Shortly before each of my children were born, the last thing I wanted to think about was leaving my baby in someone else’s care. However, as a working mom I needed some time to decide which type of care would be best for my babies and family, and to visit several different facilities and caregivers. Like most parents, I needed to know that my children were safe, healthy, happy--and learning, too. Certain factors are especially important in choosing the right child care for your child (see NACCRRA, 2003; U.S. Department of Health and Human Services, 2002).
In addition to making the adult to child ratio is appropriate for your child’s age group, check out the caregivers’ education and training in childcare and child development. Caregivers need to be trained in first aid, cleanliness and safety standards, and emergency procedures. Caregivers with training, education and experience in working with children understand what children need to grow and learn. (American Academy of Pediatrics, 2002; Child Care Aware b, 2001-2006; NAEYC, 2006).
Ask about staff turnover. Children do better when they can get to know their caregiver, and changes interrupt the developing relationship. Check how long caregivers have been at the center or providing care from their homes (NACCRRA, 2003; U.S. Department of Health and Human Services, 2002).
A high quality program has activities and materials geared to the age of the children, a daily schedule, indoor and outdoor play every day, and warm and responsive relationships with caregivers (American Academy of Pediatrics, n.d.; NAEYC, 2006). The facility or home itself should also be safe and secure, clean, and well maintained. (National Resource Center for Health and Safety in Child Care, 2005).
Several checklists are available to help you select quality child care. See our Web site for details or contact your local child care resource and referral agency or Child Care Aware (1-800-424-2246; http://www.childcareaware.org/en/) (Child Care Aware b, 2001-2006).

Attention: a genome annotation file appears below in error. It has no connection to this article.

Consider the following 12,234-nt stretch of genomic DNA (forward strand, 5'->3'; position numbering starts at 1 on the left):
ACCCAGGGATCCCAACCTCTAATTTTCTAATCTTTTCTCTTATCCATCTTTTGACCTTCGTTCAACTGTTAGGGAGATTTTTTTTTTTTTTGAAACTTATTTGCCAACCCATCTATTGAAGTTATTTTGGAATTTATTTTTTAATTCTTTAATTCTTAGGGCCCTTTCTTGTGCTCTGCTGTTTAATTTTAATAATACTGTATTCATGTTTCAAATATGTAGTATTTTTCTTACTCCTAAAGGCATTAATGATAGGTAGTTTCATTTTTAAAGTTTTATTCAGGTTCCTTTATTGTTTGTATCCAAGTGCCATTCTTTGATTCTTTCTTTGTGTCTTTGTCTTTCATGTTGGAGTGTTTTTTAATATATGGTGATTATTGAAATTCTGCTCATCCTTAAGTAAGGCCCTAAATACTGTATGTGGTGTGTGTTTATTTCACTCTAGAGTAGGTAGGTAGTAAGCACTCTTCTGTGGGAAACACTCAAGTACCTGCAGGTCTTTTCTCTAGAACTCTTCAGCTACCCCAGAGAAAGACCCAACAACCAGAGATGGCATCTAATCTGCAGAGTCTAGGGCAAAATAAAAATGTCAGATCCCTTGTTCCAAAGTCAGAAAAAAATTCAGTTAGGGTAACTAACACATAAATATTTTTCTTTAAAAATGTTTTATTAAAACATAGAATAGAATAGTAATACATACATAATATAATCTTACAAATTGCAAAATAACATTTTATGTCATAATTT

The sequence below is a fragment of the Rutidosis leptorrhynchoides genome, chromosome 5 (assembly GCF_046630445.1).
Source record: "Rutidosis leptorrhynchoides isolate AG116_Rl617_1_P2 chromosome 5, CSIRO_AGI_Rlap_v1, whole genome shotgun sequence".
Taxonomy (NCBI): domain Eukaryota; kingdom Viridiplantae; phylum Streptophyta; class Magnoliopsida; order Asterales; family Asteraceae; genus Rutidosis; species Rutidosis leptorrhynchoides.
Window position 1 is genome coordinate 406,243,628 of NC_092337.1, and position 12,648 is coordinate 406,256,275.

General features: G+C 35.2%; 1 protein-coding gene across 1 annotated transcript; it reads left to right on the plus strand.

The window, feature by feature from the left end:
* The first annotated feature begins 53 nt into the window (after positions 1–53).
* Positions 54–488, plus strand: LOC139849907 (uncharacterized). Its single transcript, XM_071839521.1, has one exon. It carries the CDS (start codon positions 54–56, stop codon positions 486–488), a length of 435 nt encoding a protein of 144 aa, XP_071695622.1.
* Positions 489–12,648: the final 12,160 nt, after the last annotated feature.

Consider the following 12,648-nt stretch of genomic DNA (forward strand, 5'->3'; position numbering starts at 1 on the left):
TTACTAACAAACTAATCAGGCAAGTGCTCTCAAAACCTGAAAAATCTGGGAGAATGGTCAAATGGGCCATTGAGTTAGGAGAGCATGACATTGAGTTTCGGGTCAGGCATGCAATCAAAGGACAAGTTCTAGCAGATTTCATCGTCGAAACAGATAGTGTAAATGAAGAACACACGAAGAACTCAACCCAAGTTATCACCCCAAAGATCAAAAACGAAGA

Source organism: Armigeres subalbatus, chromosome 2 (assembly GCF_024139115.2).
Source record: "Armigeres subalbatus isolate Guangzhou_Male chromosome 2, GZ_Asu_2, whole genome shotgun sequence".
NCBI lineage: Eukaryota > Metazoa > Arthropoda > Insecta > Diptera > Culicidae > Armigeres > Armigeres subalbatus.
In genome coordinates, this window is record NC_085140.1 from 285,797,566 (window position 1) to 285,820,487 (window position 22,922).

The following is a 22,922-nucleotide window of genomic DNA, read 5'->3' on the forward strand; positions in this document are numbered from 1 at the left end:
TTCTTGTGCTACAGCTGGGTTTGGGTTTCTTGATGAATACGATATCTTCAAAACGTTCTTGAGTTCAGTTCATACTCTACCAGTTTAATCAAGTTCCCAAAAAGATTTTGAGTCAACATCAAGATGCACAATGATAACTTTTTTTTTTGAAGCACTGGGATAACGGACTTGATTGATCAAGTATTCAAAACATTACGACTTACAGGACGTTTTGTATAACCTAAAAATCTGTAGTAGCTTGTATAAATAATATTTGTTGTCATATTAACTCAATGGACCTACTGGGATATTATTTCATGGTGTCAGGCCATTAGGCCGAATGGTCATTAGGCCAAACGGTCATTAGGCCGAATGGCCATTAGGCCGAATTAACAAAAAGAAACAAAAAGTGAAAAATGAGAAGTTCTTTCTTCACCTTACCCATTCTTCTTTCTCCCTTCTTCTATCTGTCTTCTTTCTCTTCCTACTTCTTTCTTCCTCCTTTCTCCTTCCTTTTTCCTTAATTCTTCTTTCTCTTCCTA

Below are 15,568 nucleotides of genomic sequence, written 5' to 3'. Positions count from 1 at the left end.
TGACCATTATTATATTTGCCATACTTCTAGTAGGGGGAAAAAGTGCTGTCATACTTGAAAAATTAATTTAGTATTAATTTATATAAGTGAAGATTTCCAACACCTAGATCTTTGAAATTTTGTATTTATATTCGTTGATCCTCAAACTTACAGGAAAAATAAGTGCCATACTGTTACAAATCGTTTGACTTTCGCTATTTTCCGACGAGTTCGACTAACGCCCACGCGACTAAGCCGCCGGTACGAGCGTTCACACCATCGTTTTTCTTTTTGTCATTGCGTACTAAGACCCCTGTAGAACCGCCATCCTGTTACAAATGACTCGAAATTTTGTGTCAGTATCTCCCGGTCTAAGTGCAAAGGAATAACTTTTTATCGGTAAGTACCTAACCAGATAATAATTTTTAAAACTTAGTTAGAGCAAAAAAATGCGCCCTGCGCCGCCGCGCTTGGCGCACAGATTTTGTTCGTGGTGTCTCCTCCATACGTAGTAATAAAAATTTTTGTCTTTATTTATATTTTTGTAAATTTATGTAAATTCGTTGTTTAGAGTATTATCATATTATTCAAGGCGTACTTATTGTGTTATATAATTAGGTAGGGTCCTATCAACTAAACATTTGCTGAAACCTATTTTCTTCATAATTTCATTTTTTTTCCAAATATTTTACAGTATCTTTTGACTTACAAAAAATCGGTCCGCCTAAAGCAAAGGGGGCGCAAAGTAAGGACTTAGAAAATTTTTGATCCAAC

- Consider whether a center not only is licensed by the state but is also accredited by a national child care organization.
American Academy of Pediatrics (n.d.). Child care—Finding high-quality care. Accessed May 31, 2006.
Child Care Aware a (2001-2006). 5 steps to choosing quality child care. Retrieved June 6, 2006
Child Care Aware b (2001-2006). A parent’s guide to choosing safe and healthy child care. Retrieved June 6, 2006
National Association for Education of Young Children. (2006). Quality programs nurture relationships to enhance young children's learning. Retrieved June 6, 2006.
National Resource Center for Health and Safety in Child Care. (2005). Caring for our children: National health and safety performance standards: Guidelines for out-of-home child care (2nd edition). Retrieved June 6, 2006.
National Resource Center for Health and Safety in Child Care. (n. d). A parent’s guide to choosing safe and healthy child care. Aurora CO: University of Colorado. Retrieved June 6, 2006.
NACCRRA (Nation’s Network of Child Care Resource and Referral), 2003. A guide for dads: Give your child an early lead in life…quality child care. Retrieved June 6, 2006.
U.S. Department of Health and Human Services. (2002). 13 indicators of quality child care: Research update. Retrieved June 6, 2006.